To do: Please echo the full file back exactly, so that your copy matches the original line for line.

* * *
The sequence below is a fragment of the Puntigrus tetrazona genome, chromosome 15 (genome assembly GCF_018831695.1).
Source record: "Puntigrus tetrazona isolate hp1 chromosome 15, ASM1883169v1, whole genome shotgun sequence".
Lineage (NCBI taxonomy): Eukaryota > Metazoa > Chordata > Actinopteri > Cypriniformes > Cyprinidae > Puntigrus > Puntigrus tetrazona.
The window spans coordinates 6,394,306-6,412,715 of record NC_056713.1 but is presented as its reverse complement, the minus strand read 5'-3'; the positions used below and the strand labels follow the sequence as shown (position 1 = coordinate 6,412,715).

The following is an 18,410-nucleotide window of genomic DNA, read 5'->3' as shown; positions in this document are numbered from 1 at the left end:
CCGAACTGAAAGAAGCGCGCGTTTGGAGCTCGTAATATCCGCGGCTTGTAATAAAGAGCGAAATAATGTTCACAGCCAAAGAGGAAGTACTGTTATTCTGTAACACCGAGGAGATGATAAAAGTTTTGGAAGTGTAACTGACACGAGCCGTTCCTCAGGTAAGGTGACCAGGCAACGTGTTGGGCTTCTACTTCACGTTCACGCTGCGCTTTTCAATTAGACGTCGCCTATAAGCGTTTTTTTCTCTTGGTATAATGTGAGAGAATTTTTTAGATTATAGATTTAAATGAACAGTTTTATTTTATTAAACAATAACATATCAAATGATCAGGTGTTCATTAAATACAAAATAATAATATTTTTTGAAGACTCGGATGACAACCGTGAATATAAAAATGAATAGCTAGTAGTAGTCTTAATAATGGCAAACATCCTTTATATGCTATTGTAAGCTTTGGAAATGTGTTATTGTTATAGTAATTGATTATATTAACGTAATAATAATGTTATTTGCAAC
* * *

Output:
The sequence below is a fragment of the Puntigrus tetrazona genome, chromosome 15 (genome assembly GCF_018831695.1).
Source record: "Puntigrus tetrazona isolate hp1 chromosome 15, ASM1883169v1, whole genome shotgun sequence".
Lineage (NCBI taxonomy): Eukaryota > Metazoa > Chordata > Actinopteri > Cypriniformes > Cyprinidae > Puntigrus > Puntigrus tetrazona.
The window spans coordinates 6,394,306-6,412,715 of record NC_056713.1 but is presented as its reverse complement, the minus strand read 5'-3'; the positions used below and the strand labels follow the sequence as shown (position 1 = coordinate 6,412,715).

The following is an 18,410-nucleotide window of genomic DNA, read 5'->3' as shown; positions in this document are numbered from 1 at the left end:
CCGAACTGAAAGAAGCGCGCGTTTGGAGCTCGTAATATCCGCGGCTTGTAATAAAGAGCGAAATAATGTTCACAGCCAAAGAGGAAGTACTGTTATTCTGTAACACCGAGGAGATGATAAAAGTTTTGGAAGTGTAACTGACACGAGCCGTTCCTCAGGTAAGGTGACCAGGCAACGTGTTGGGCTTCTACTTCACGTTCACGCTGCGCTTTTCAATTAGACGTCGCCTATAAGCGTTTTTTTCTCTTGGTATAATGTGAGAGAATTTTTTAGATTATAGATTTAAATGAACAGTTTTATTTTATTAAACAATAACATATCAAATGATCAGGTGTTCATTAAATACAAAATAATAATATTTTTTGAAGACTCGGATGACAACCGTGAATATAAAAATGAATAGCTAGTAGTAGTCTTAATAATGGCAAACATCCTTTATATGCTATTGTAAGCTTTGGAAATGTGTTATTGTTATAGTAATTGATTATATTAACGTAATAATAATGTTATTTGCAAC